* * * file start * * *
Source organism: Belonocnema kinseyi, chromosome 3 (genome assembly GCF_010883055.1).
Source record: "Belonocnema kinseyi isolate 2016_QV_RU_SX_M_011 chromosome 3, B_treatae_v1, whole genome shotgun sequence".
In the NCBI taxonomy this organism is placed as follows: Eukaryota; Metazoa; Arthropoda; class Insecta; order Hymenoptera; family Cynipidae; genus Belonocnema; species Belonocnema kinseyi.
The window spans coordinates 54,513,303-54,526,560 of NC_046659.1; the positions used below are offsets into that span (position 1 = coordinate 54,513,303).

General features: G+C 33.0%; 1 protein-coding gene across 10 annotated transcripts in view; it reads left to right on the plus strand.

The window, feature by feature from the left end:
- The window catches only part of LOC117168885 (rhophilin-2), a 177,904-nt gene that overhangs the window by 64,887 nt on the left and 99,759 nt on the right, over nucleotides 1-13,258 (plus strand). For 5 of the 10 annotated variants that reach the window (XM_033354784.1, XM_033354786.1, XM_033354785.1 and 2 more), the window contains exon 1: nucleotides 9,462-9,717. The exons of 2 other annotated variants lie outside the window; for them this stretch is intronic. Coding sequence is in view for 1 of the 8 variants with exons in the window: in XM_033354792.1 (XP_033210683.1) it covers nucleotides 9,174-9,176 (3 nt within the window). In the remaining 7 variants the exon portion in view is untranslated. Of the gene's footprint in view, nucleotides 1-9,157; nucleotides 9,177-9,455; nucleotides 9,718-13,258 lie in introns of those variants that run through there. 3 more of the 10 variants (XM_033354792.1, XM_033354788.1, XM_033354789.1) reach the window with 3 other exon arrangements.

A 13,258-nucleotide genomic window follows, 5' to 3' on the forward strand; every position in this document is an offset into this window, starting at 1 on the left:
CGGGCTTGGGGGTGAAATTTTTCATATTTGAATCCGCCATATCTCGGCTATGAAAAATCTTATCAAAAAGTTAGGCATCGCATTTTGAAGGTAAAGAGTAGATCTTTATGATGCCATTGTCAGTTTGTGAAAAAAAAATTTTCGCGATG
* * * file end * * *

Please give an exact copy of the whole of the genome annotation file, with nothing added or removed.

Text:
Source organism: Belonocnema kinseyi, chromosome 3 (genome assembly GCF_010883055.1).
Source record: "Belonocnema kinseyi isolate 2016_QV_RU_SX_M_011 chromosome 3, B_treatae_v1, whole genome shotgun sequence".
In the NCBI taxonomy this organism is placed as follows: Eukaryota; Metazoa; Arthropoda; class Insecta; order Hymenoptera; family Cynipidae; genus Belonocnema; species Belonocnema kinseyi.
The window spans coordinates 54,513,303-54,526,560 of NC_046659.1; the positions used below are offsets into that span (position 1 = coordinate 54,513,303).

General features: G+C 33.0%; 1 protein-coding gene across 10 annotated transcripts in view; it reads left to right on the plus strand.

The window, feature by feature from the left end:
- The window catches only part of LOC117168885 (rhophilin-2), a 177,904-nt gene that overhangs the window by 64,887 nt on the left and 99,759 nt on the right, over nucleotides 1-13,258 (plus strand). For 5 of the 10 annotated variants that reach the window (XM_033354784.1, XM_033354786.1, XM_033354785.1 and 2 more), the window contains exon 1: nucleotides 9,462-9,717. The exons of 2 other annotated variants lie outside the window; for them this stretch is intronic. Coding sequence is in view for 1 of the 8 variants with exons in the window: in XM_033354792.1 (XP_033210683.1) it covers nucleotides 9,174-9,176 (3 nt within the window). In the remaining 7 variants the exon portion in view is untranslated. Of the gene's footprint in view, nucleotides 1-9,157; nucleotides 9,177-9,455; nucleotides 9,718-13,258 lie in introns of those variants that run through there. 3 more of the 10 variants (XM_033354792.1, XM_033354788.1, XM_033354789.1) reach the window with 3 other exon arrangements.

A 13,258-nucleotide genomic window follows, 5' to 3' on the forward strand; every position in this document is an offset into this window, starting at 1 on the left:
CGGGCTTGGGGGTGAAATTTTTCATATTTGAATCCGCCATATCTCGGCTATGAAAAATCTTATCAAAAAGTTAGGCATCGCATTTTGAAGGTAAAGAGTAGATCTTTATGATGCCATTGTCAGTTTGTGAAAAAAAAATTTTCGCGATG